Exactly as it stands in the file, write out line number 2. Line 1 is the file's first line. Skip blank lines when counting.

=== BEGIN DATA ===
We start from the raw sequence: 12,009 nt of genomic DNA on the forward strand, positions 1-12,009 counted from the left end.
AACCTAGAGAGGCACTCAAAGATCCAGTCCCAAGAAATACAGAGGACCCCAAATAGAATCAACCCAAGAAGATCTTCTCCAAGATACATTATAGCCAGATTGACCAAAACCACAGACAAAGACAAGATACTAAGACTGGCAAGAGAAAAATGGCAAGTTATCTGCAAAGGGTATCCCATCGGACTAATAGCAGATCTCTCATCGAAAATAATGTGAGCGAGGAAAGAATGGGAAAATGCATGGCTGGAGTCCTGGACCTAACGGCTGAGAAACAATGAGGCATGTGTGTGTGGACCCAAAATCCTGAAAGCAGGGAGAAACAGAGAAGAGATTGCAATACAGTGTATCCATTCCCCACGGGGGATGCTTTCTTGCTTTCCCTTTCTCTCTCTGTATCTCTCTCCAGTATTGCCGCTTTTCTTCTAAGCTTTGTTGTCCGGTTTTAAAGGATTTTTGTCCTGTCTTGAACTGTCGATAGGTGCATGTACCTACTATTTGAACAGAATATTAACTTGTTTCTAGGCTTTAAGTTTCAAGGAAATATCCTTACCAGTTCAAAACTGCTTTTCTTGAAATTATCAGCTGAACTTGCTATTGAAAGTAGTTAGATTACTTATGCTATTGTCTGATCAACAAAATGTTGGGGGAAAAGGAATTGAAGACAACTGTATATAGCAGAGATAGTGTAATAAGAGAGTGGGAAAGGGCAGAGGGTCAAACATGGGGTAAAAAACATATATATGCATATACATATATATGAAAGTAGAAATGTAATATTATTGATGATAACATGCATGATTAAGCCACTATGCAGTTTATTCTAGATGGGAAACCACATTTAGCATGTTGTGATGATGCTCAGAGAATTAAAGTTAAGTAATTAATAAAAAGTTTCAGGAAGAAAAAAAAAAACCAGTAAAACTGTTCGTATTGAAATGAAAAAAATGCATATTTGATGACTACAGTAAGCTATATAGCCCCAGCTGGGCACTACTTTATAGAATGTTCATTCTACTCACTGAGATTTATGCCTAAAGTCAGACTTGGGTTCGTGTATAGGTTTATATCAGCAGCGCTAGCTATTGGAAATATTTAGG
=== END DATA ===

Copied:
AACCTAGAGAGGCACTCAAAGATCCAGTCCCAAGAAATACAGAGGACCCCAAATAGAATCAACCCAAGAAGATCTTCTCCAAGATACATTATAGCCAGATTGACCAAAACCACAGACAAAGACAAGATACTAAGACTGGCAAGAGAAAAATGGCAAGTTATCTGCAAAGGGTATCCCATCGGACTAATAGCAGATCTCTCATCGAAAATAATGTGAGCGAGGAAAGAATGGGAAAATGCATGGCTGGAGTCCTGGACCTAACGGCTGAGAAACAATGAGGCATGTGTGTGTGGACCCAAAATCCTGAAAGCAGGGAGAAACAGAGAAGAGATTGCAATACAGTGTATCCATTCCCCACGGGGGATGCTTTCTTGCTTTCCCTTTCTCTCTCTGTATCTCTCTCCAGTATTGCCGCTTTTCTTCTAAGCTTTGTTGTCCGGTTTTAAAGGATTTTTGTCCTGTCTTGAACTGTCGATAGGTGCATGTACCTACTATTTGAACAGAATATTAACTTGTTTCTAGGCTTTAAGTTTCAAGGAAATATCCTTACCAGTTCAAAACTGCTTTTCTTGAAATTATCAGCTGAACTTGCTATTGAAAGTAGTTAGATTACTTATGCTATTGTCTGATCAACAAAATGTTGGGGGAAAAGGAATTGAAGACAACTGTATATAGCAGAGATAGTGTAATAAGAGAGTGGGAAAGGGCAGAGGGTCAAACATGGGGTAAAAAACATATATATGCATATACATATATATGAAAGTAGAAATGTAATATTATTGATGATAACATGCATGATTAAGCCACTATGCAGTTTATTCTAGATGGGAAACCACATTTAGCATGTTGTGATGATGCTCAGAGAATTAAAGTTAAGTAATTAATAAAAAGTTTCAGGAAGAAAAAAAAAAACCAGTAAAACTGTTCGTATTGAAATGAAAAAAATGCATATTTGATGACTACAGTAAGCTATATAGCCCCAGCTGGGCACTACTTTATAGAATGTTCATTCTACTCACTGAGATTTATGCCTAAAGTCAGACTTGGGTTCGTGTATAGGTTTATATCAGCAGCGCTAGCTATTGGAAATATTTAGG